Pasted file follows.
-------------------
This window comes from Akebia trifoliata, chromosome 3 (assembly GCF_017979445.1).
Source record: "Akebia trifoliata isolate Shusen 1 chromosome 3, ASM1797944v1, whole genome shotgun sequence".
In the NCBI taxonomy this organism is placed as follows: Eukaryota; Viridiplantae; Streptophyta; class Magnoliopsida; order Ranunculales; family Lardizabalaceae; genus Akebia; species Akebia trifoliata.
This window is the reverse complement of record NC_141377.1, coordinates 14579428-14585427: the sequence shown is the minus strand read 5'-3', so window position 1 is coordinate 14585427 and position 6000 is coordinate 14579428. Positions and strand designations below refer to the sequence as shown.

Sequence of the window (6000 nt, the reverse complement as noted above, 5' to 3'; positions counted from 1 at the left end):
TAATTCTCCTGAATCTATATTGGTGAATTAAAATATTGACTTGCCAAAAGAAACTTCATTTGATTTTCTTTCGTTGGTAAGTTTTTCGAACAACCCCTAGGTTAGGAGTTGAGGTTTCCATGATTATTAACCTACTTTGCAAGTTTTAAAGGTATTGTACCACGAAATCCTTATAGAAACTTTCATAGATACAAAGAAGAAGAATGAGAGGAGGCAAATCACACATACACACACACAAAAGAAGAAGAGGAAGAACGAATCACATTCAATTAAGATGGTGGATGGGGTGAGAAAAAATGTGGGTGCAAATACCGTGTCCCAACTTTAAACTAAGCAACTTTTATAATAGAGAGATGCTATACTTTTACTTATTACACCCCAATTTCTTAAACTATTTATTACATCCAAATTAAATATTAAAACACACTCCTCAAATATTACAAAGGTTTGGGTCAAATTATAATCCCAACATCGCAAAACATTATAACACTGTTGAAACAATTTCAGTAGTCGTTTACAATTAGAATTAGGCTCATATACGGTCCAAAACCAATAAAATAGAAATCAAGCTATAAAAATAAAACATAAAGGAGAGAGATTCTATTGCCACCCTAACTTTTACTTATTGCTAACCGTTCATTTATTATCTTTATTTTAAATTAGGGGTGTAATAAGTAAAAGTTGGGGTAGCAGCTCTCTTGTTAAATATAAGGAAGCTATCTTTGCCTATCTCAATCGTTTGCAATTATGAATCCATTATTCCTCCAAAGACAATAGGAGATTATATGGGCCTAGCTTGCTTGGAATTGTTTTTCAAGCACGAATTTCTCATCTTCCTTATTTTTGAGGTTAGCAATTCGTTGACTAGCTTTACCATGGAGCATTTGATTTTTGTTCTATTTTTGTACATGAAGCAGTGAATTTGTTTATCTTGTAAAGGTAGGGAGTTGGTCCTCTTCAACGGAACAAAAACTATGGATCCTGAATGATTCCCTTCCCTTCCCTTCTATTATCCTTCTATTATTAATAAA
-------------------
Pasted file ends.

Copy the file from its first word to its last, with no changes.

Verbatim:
This window comes from Akebia trifoliata, chromosome 3 (assembly GCF_017979445.1).
Source record: "Akebia trifoliata isolate Shusen 1 chromosome 3, ASM1797944v1, whole genome shotgun sequence".
In the NCBI taxonomy this organism is placed as follows: Eukaryota; Viridiplantae; Streptophyta; class Magnoliopsida; order Ranunculales; family Lardizabalaceae; genus Akebia; species Akebia trifoliata.
This window is the reverse complement of record NC_141377.1, coordinates 14579428-14585427: the sequence shown is the minus strand read 5'-3', so window position 1 is coordinate 14585427 and position 6000 is coordinate 14579428. Positions and strand designations below refer to the sequence as shown.

Sequence of the window (6000 nt, the reverse complement as noted above, 5' to 3'; positions counted from 1 at the left end):
TAATTCTCCTGAATCTATATTGGTGAATTAAAATATTGACTTGCCAAAAGAAACTTCATTTGATTTTCTTTCGTTGGTAAGTTTTTCGAACAACCCCTAGGTTAGGAGTTGAGGTTTCCATGATTATTAACCTACTTTGCAAGTTTTAAAGGTATTGTACCACGAAATCCTTATAGAAACTTTCATAGATACAAAGAAGAAGAATGAGAGGAGGCAAATCACACATACACACACACAAAAGAAGAAGAGGAAGAACGAATCACATTCAATTAAGATGGTGGATGGGGTGAGAAAAAATGTGGGTGCAAATACCGTGTCCCAACTTTAAACTAAGCAACTTTTATAATAGAGAGATGCTATACTTTTACTTATTACACCCCAATTTCTTAAACTATTTATTACATCCAAATTAAATATTAAAACACACTCCTCAAATATTACAAAGGTTTGGGTCAAATTATAATCCCAACATCGCAAAACATTATAACACTGTTGAAACAATTTCAGTAGTCGTTTACAATTAGAATTAGGCTCATATACGGTCCAAAACCAATAAAATAGAAATCAAGCTATAAAAATAAAACATAAAGGAGAGAGATTCTATTGCCACCCTAACTTTTACTTATTGCTAACCGTTCATTTATTATCTTTATTTTAAATTAGGGGTGTAATAAGTAAAAGTTGGGGTAGCAGCTCTCTTGTTAAATATAAGGAAGCTATCTTTGCCTATCTCAATCGTTTGCAATTATGAATCCATTATTCCTCCAAAGACAATAGGAGATTATATGGGCCTAGCTTGCTTGGAATTGTTTTTCAAGCACGAATTTCTCATCTTCCTTATTTTTGAGGTTAGCAATTCGTTGACTAGCTTTACCATGGAGCATTTGATTTTTGTTCTATTTTTGTACATGAAGCAGTGAATTTGTTTATCTTGTAAAGGTAGGGAGTTGGTCCTCTTCAACGGAACAAAAACTATGGATCCTGAATGATTCCCTTCCCTTCCCTTCTATTATCCTTCTATTATTAATAAA